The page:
ABC-TV executives are getting pushback from more than a dozen Native American groups, after a new television series ignored the Missing and Murdered Indigenous Women Crisis.

According to a press release from the Global Indigenous Council, a letter was sent to the network urging ABC Studios to "show some cultural sensitivity" on the popular new series 'Big Sky.'

The show is set in Montana, home to eight federally recognized tribes, which make up the largest minority population in the state. Unfortunately, Big Sky casts white women as the victims in its made-for-TV production, disregarding the epidemic of violence known as Missing and Murdered Indigenous Women (MMIW) plaguing Indian Country.

The Indigenous organizations are not asking ABC to pull the tv series, or re-shoot any future episodes, but only asking that a graphic is added at the end of the program that provides facts about the Missing and Murdered Indigenous Women crisis.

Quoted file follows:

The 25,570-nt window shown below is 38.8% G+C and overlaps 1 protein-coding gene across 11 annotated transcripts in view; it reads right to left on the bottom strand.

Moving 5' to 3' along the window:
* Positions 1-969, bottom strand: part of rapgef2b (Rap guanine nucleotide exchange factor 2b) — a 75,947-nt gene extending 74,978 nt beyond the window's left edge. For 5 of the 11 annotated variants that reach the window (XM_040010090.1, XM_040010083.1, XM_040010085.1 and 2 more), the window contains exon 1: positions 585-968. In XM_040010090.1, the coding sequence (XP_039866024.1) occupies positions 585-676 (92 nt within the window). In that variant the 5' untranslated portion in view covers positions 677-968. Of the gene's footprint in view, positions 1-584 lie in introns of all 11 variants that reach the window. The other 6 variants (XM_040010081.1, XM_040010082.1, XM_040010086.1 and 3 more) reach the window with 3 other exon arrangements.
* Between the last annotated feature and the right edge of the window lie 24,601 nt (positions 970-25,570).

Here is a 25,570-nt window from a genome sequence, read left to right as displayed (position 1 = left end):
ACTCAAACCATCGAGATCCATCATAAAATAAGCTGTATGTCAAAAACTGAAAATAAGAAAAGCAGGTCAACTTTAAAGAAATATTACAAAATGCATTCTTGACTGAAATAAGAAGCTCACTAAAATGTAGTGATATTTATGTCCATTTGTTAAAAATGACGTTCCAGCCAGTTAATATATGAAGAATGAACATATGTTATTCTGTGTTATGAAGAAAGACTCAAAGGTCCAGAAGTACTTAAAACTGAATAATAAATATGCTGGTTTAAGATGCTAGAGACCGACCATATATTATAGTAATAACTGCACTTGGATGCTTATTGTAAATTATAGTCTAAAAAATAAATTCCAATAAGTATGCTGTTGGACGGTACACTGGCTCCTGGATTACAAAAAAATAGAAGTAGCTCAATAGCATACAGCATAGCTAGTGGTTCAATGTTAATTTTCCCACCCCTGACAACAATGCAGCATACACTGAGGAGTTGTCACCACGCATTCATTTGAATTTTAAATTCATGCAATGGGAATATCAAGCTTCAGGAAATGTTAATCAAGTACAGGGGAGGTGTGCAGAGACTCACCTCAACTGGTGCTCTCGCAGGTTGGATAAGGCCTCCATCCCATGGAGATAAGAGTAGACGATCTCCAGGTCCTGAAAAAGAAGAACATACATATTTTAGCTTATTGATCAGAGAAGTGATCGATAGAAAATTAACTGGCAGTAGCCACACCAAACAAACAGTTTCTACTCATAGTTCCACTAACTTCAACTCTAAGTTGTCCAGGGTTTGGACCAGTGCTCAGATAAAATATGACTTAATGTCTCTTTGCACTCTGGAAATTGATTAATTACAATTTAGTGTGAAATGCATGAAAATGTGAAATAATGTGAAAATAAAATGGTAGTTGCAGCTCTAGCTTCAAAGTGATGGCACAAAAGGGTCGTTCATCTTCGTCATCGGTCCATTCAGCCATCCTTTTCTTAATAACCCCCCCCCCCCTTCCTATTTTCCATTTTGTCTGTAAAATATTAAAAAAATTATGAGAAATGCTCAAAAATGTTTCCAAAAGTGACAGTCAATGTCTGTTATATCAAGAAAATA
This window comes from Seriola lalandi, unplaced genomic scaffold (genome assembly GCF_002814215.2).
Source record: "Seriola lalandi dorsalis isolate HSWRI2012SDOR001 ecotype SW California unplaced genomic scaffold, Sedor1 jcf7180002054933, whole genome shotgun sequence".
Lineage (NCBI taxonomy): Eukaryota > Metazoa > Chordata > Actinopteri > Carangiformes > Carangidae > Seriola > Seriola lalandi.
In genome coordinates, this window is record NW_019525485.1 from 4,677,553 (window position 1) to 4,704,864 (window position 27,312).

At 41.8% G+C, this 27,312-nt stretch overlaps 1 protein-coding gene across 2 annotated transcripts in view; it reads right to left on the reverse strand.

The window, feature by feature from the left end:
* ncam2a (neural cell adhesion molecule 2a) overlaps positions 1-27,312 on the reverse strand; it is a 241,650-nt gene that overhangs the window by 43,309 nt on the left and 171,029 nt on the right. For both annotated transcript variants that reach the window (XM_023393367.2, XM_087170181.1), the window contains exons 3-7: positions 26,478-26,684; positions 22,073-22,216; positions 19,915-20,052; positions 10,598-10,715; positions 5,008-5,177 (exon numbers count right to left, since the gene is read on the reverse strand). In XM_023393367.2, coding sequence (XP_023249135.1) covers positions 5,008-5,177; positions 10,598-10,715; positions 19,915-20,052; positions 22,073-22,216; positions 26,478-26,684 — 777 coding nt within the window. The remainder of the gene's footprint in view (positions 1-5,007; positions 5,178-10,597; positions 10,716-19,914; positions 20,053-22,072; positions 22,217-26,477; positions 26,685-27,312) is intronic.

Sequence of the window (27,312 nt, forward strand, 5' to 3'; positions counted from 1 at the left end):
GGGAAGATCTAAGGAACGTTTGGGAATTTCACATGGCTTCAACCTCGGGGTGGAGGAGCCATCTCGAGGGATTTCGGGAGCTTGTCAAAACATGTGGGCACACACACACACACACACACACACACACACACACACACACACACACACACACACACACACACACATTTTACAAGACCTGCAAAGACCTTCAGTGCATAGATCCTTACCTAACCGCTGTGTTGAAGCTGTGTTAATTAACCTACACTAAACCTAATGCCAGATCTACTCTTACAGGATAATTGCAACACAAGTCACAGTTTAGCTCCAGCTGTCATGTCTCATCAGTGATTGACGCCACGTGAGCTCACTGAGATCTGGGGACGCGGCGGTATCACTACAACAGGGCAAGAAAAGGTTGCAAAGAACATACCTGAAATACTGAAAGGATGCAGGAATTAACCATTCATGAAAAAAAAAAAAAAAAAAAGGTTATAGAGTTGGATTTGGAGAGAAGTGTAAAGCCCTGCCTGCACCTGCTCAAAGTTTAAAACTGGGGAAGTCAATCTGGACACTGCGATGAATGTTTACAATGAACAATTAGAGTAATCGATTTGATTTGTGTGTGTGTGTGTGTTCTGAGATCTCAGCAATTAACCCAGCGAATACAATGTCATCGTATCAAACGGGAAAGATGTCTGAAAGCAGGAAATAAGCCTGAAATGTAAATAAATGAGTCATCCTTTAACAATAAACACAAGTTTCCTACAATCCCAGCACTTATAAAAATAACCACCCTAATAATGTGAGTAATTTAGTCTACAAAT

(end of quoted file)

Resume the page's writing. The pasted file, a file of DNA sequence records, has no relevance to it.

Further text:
Executive Director of the Great Plains Tribal Chairmen’s Association Gay Kingman said "We have an opportunity here to educate, provide help for grieving families, solve crimes, and return missing children to their families, but it takes all of us to be alert, to work in multiple jurisdictions, and pass meaningful laws."

The episode of 'Big Sky' that aired this week (Tuesday 12/15) ended with a message promoting the National Center for Missing and Exploited Children, but no mention of M.M.I.W.

Big Sky airs Tuesday night at 9pm MDT on ABC-TV.

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